+---- +------ +---
                 |     |       |
                 |     |       +-------------------- the network
                 |     |
                 |     +---------------------------- the node
                 +---------------------------------- the userid

That is about as simple as an address from another network gets.  Generally
they are much more complex.  Because of the variety of networks there can be no
example which will show you what a "typical" address might be.  However, you
should not have to let it worry you too much.  If someone tells you that his
network address is C483307@UMCVMB.MISSOURI.EDU, just use it like that with your
mail software.  As long as you understand that the mail is going to another
network and that the transit time may be longer than usual (although in many
cases I have found that mail going to EDU addresses is delivered much faster
than Bitnet mail) you should not have many problems.

More On Gateways
I introduced the gateways in the previous section, but didn't get into too much
detail.  This is because the subject can get more than a little complex at
times.  Actually, understanding gateways isn't difficult at all, but
interpreting network addresses that use them can be.

In the previous example, an address for someone in another network looked like

The ".ARPA" in the address tells your networking software that your letter
should go to someone in another network.  What you might not realize is that
your networking software "knows" that the address for the gateway to ARPA may
be at, say INTERBIT.  It might extend the address to look something like this:

                 +---- +------ +--- +-------
                 |     |       |    |
                 |     |       |    +--------------- the node of the gateway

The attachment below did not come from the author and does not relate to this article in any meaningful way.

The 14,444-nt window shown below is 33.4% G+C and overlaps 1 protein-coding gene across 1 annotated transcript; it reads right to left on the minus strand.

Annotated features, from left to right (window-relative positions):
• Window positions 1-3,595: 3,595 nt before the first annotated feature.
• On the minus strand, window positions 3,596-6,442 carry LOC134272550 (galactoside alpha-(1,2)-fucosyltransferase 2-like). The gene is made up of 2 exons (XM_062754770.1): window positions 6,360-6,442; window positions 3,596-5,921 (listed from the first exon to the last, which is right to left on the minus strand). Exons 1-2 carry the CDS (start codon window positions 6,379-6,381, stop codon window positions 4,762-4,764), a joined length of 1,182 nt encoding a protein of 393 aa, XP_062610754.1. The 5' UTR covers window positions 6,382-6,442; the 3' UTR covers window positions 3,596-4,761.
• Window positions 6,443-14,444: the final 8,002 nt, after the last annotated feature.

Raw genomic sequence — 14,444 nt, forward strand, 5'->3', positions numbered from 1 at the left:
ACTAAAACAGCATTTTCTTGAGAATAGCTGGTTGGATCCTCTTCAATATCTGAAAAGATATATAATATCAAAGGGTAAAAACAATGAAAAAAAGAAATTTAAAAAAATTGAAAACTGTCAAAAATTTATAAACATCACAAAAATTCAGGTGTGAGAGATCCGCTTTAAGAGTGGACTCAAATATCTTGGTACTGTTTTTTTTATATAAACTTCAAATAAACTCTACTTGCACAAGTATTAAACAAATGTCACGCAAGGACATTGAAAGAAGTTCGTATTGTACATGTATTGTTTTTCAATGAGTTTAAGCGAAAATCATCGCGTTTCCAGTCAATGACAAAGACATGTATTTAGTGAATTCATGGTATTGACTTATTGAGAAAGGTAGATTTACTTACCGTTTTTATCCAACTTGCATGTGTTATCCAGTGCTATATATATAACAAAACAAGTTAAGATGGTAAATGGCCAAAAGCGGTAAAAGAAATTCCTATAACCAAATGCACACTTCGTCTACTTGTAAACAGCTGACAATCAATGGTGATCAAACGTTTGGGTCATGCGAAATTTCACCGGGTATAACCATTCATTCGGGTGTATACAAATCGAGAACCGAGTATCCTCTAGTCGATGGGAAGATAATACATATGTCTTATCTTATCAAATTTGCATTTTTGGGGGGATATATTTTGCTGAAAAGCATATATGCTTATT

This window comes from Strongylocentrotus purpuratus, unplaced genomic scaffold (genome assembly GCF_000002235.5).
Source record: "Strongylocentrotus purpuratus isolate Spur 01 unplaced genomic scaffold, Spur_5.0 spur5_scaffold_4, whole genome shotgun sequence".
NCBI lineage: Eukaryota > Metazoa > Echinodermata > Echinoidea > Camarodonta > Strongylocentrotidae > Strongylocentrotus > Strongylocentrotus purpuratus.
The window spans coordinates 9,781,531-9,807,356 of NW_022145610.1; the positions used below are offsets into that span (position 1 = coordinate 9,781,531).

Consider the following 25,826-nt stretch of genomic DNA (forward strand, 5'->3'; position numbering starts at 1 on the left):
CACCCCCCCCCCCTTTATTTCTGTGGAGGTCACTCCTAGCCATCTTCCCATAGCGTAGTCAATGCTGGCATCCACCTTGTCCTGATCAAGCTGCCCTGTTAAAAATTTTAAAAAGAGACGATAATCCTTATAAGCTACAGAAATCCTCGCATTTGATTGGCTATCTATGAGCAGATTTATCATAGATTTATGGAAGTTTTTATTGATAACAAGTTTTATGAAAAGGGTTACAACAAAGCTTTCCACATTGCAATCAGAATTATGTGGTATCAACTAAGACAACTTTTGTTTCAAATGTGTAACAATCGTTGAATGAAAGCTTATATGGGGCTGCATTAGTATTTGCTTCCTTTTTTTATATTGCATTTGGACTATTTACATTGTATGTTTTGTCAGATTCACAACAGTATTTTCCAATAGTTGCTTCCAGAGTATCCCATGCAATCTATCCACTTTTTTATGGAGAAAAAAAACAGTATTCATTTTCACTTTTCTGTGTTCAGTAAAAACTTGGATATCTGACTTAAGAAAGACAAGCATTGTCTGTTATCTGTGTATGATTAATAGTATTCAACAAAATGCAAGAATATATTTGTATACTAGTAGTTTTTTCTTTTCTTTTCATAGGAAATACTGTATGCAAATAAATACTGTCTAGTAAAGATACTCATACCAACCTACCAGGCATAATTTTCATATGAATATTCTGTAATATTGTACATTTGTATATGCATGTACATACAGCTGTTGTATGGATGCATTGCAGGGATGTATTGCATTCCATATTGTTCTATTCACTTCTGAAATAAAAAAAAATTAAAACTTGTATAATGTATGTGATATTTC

|     |       |
                 |     |       +-------------------- the network
                 |     |
                 |     +---------------------------- the node
                 +---------------------------------- the userid

The gateway is a server machine (userid@node) that transfers files between the
two networks.  In this case, it is ARPA@INTERBIT.  Note that the "%" replaces
the "@" from the previous example.  This is because Bitnet networking software
cannot handle addresses with more than one AT sign (@).  When your mail gets to
the gateway, the "@INTERBIT" would be stripped off, and the "%" would be turned
back into a "@".

Ok, so now you are asking, "If this is so automatic, why do you need to know
this?"  In many cases your networking software is not smart enough to know that
the gateway for SCONNET is at STLMOVM.  If this is the case, you have to type
out the whole address with all of the interesting special characters.

For example, sometimes, you may have to change the addresses around somewhat.
Let's say I'm talking to Lex Luthor one day and he tells me his address is
"lex@plover.COM".  I have found that an address like "lex@plover.COM" would
actually be mailed to as "plover!lex@RUTGERS.EDU".  Now this is just a specific
example of how it works from my particular system and other systems (not to
mention networks) will work differently (this is a guide for people using
Bitnet).  The COM (Commercial) addresses are not recognized by the mailer at
UMCVMB and so I have to route them through Rutgers University.  In chapter